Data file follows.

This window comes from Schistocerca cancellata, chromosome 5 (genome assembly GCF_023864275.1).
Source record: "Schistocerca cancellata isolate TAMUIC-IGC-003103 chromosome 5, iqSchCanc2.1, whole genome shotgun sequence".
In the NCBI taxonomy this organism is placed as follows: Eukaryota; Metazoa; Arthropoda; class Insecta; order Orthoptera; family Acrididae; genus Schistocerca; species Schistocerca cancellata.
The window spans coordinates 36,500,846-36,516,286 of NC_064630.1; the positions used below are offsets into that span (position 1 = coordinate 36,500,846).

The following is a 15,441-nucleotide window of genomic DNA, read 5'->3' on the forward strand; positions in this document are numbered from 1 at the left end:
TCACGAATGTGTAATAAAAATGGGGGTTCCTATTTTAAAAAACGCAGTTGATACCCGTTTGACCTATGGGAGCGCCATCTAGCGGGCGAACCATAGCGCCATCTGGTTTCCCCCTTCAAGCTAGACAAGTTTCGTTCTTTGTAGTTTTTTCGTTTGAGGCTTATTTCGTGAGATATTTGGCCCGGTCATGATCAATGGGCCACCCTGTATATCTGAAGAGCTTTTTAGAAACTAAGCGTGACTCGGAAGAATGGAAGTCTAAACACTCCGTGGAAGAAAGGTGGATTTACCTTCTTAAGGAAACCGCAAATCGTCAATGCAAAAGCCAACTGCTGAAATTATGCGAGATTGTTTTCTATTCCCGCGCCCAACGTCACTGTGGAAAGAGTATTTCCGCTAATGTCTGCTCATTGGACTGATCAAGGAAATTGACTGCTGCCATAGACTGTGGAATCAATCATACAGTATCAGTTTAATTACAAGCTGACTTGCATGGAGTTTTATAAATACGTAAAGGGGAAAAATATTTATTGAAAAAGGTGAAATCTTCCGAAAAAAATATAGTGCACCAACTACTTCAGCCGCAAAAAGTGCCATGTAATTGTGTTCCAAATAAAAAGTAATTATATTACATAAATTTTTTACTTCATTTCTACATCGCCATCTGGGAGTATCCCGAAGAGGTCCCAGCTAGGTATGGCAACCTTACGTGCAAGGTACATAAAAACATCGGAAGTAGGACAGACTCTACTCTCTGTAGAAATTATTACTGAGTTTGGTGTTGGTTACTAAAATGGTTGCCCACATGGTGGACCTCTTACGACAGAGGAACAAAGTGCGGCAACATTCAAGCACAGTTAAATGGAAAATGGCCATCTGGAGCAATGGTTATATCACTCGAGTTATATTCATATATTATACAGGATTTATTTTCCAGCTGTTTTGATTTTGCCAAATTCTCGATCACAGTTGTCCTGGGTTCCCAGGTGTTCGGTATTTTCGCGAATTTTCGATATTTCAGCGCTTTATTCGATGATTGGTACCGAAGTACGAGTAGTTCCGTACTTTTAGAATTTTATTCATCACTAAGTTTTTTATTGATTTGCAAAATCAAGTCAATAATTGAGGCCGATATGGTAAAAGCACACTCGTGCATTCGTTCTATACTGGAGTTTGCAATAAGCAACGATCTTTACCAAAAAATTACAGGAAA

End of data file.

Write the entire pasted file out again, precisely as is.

This window comes from Schistocerca cancellata, chromosome 5 (genome assembly GCF_023864275.1).
Source record: "Schistocerca cancellata isolate TAMUIC-IGC-003103 chromosome 5, iqSchCanc2.1, whole genome shotgun sequence".
In the NCBI taxonomy this organism is placed as follows: Eukaryota; Metazoa; Arthropoda; class Insecta; order Orthoptera; family Acrididae; genus Schistocerca; species Schistocerca cancellata.
The window spans coordinates 36,500,846-36,516,286 of NC_064630.1; the positions used below are offsets into that span (position 1 = coordinate 36,500,846).

The following is a 15,441-nucleotide window of genomic DNA, read 5'->3' on the forward strand; positions in this document are numbered from 1 at the left end:
TCACGAATGTGTAATAAAAATGGGGGTTCCTATTTTAAAAAACGCAGTTGATACCCGTTTGACCTATGGGAGCGCCATCTAGCGGGCGAACCATAGCGCCATCTGGTTTCCCCCTTCAAGCTAGACAAGTTTCGTTCTTTGTAGTTTTTTCGTTTGAGGCTTATTTCGTGAGATATTTGGCCCGGTCATGATCAATGGGCCACCCTGTATATCTGAAGAGCTTTTTAGAAACTAAGCGTGACTCGGAAGAATGGAAGTCTAAACACTCCGTGGAAGAAAGGTGGATTTACCTTCTTAAGGAAACCGCAAATCGTCAATGCAAAAGCCAACTGCTGAAATTATGCGAGATTGTTTTCTATTCCCGCGCCCAACGTCACTGTGGAAAGAGTATTTCCGCTAATGTCTGCTCATTGGACTGATCAAGGAAATTGACTGCTGCCATAGACTGTGGAATCAATCATACAGTATCAGTTTAATTACAAGCTGACTTGCATGGAGTTTTATAAATACGTAAAGGGGAAAAATATTTATTGAAAAAGGTGAAATCTTCCGAAAAAAATATAGTGCACCAACTACTTCAGCCGCAAAAAGTGCCATGTAATTGTGTTCCAAATAAAAAGTAATTATATTACATAAATTTTTTACTTCATTTCTACATCGCCATCTGGGAGTATCCCGAAGAGGTCCCAGCTAGGTATGGCAACCTTACGTGCAAGGTACATAAAAACATCGGAAGTAGGACAGACTCTACTCTCTGTAGAAATTATTACTGAGTTTGGTGTTGGTTACTAAAATGGTTGCCCACATGGTGGACCTCTTACGACAGAGGAACAAAGTGCGGCAACATTCAAGCACAGTTAAATGGAAAATGGCCATCTGGAGCAATGGTTATATCACTCGAGTTATATTCATATATTATACAGGATTTATTTTCCAGCTGTTTTGATTTTGCCAAATTCTCGATCACAGTTGTCCTGGGTTCCCAGGTGTTCGGTATTTTCGCGAATTTTCGATATTTCAGCGCTTTATTCGATGATTGGTACCGAAGTACGAGTAGTTCCGTACTTTTAGAATTTTATTCATCACTAAGTTTTTTATTGATTTGCAAAATCAAGTCAATAATTGAGGCCGATATGGTAAAAGCACACTCGTGCATTCGTTCTATACTGGAGTTTGCAATAAGCAACGATCTTTACCAAAAAATTACAGGAAA